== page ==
Forel is from Montpelier and came here to work at the Brooklodge Hotel in Wicklow before becoming the maitre patissier in Fallon & Byrne.
You will think you are in heaven when you see all the amazing breads, from the aptly named giant Anaconda bread, which you buy in tranches, to corn and rye breads. Breakfast is served from 8am until noon and the prices are great. You can have the Full Irish at €6.50 with Cumberland sausage, back bacon, black and white pudding, tomato, poached egg and French toast.
I had Eggs Benedict with a twist for €5.50, double poached eggs served on ox tongue, on delicious bread with Hollandaise sauce. I even saw people photographing a stack of pancakes and crispy bacon with maple syrup. They have great sandwiches on demi-baguette, ciabatta or focaccia to take out, starting at €4.80 or eat in at €5.80.
Lunch dishes include Salade Nicoise, deep fried French Brie, and French onion soup. You can also have more substantial classic dishes such as Blanquette of Lamb for €11.50. Plus there are the cakes, patisseries, macaroons, tarts, chocolate eclairs... The Paris Bakery is open from 8am until 8pm Monday to Wednesday, 9pm Thursday to Saturday, and Sunday 10am-8pm.
Paris Bakery (01) 8044112 www.parisbakery.ie
• If you are a regular to Drury Street car park, you might have spotted a Franco Slavic coffee and pastry bar which serves delicious sweet and tasty pastries as well as its own micro-roasted coffee.
It is called Sasha House Petite and is the enterprise of Nataliya Svyrydenko, who is originally from Ukraine but has been in Ireland for 15 years. The pastries are made by Franco Slavic pastry chefs and you will drool at their little glasses of tiramisu, their cranberry cake and their delicious Sacher cake.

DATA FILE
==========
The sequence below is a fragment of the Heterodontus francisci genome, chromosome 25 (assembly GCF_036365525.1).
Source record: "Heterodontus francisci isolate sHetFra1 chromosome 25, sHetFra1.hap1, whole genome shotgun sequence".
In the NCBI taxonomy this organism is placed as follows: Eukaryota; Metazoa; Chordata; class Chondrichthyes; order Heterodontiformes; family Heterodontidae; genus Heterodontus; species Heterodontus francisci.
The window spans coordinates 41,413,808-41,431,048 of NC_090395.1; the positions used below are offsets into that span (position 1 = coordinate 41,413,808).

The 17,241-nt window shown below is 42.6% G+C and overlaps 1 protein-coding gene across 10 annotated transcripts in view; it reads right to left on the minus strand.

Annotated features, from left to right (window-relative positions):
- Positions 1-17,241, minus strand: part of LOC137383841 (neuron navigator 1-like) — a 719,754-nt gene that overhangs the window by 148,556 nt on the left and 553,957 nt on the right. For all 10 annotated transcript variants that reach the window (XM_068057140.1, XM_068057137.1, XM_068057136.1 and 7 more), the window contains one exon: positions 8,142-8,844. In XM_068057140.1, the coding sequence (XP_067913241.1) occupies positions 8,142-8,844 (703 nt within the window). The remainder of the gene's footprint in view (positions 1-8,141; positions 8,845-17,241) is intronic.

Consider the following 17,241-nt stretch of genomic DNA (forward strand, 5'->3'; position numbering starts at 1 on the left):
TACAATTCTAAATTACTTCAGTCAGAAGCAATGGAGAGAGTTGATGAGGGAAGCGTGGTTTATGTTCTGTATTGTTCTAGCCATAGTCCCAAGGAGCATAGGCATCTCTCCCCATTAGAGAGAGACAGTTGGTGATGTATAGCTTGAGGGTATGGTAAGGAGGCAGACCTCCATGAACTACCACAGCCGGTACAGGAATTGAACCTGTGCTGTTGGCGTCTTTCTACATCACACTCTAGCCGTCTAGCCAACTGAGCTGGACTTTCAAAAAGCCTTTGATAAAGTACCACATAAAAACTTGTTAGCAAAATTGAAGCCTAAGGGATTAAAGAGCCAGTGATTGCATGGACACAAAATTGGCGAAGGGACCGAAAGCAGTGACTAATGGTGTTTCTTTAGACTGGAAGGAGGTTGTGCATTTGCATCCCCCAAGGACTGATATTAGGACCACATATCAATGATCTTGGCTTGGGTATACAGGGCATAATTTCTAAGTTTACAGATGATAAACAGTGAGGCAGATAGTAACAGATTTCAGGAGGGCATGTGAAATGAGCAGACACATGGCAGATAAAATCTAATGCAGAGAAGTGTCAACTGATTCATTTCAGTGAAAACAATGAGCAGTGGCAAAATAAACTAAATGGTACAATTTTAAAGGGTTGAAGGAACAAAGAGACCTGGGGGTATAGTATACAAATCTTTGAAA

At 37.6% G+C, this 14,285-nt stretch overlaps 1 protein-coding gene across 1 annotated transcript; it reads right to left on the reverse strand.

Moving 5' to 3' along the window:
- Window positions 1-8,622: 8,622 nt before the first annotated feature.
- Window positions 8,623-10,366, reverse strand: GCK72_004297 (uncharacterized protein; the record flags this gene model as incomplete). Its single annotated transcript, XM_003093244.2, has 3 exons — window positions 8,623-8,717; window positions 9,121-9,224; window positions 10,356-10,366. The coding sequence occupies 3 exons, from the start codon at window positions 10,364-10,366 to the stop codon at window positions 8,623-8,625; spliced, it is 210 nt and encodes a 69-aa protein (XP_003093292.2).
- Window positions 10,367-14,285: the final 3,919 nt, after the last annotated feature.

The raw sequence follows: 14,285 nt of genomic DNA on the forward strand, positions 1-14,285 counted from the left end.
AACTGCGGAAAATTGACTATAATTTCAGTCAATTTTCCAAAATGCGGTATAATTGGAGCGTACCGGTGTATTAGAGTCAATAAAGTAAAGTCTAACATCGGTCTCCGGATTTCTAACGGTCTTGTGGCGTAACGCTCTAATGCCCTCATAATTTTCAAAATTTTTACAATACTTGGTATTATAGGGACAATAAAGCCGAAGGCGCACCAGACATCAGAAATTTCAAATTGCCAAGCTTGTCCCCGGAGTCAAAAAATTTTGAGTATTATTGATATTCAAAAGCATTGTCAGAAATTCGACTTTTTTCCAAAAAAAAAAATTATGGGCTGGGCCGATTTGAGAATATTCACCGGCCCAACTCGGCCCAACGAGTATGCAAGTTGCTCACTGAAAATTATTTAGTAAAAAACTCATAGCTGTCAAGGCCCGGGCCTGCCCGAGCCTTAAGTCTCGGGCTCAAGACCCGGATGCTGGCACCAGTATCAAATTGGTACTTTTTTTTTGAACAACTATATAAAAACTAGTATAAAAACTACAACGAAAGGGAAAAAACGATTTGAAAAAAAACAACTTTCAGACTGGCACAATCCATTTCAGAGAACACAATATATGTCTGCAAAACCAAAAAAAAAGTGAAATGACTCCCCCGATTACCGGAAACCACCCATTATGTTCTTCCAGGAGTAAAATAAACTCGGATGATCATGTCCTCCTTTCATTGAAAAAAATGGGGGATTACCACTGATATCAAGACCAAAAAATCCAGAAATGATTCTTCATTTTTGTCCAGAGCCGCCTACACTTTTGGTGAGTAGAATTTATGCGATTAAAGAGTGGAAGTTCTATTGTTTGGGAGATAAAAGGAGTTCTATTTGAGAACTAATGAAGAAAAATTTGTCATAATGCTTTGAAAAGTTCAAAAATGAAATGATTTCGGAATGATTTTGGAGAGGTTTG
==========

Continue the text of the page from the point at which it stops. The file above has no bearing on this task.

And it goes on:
Sasha House Petite (01) 672-9570 www.shpetite.ie
• Farmer Brown's Market & Eatery at 25A Bath Avenue is another colourful spot that is proving very popular with the punters. This is a daytime restaurant, and describes its food as 'Irish Soul Food', and doing dinner from Wednesday to Sunday.
You can BYO with corkage at €5 per person, but it also has wine at €22 per bottle. We were there for brunch on a Saturday, and had great big club sandwiches for €9. For dinner, there's pork rib chop with butternut squash, potato Dauphinoise, caramelised Calvados apples and sauteed spinach at €15, or slow cooked braised lamb shank Moroccan style with cous cous, roasted vegetables and roasted red pepper pesto at €17.
Farmer Brown's Market & Eatery (01) 6602326
• Tucked away at 31 Trees Road, Mount Merrion, Co Dublin, is The Merrion Tree Bistro, a lovely long chic spot doing breakfast from 8am Monday to Friday and lunch from 12.15 until 3pm.
There is a wealth of experience behind The Merrion Tree, for it is the brainchild of Eileen Bergin who founded the Butler's Pantry in Blackrock. This has been supplying delicious homestyle take-out foods to the denizens of South County Dublin and beyond, and has expanded now to eight shops from Greystones to Donnybrook, Bray to Clontarf.
Whilst still the second biggest shareholder in the Butler's Pantry, Eileen has stepped back from the day-to-day running of it, and opened The Merrion Tree with her sister, Anna Sweeney. You can kick off your day here with delicious porridge with cream, honey or brown Barbados sugar and berries, or maybe a toasted bagel with cream cheese and bacon.
At lunchtime they do lovely salads such as bacon, avocado and Feta cheese at €10.50, or chicken liver pate terrine with onion jam and sourdough toast at €8.95. They also do a delicious afternoon tea at €12.50 per person with all the goodies.
However, the real secret is that on Thursday and Friday nights you can have 'Supper for a Tenner'. You get a main course and a dessert at this great price. It kicks off at 5pm and last orders are at 8pm and dishes might include pepperpot beef, Italian chicken, omelettes, followed perhaps by creme brulee or sticky toffee pudding.
The Merrion Tree Bistro (01) 2121927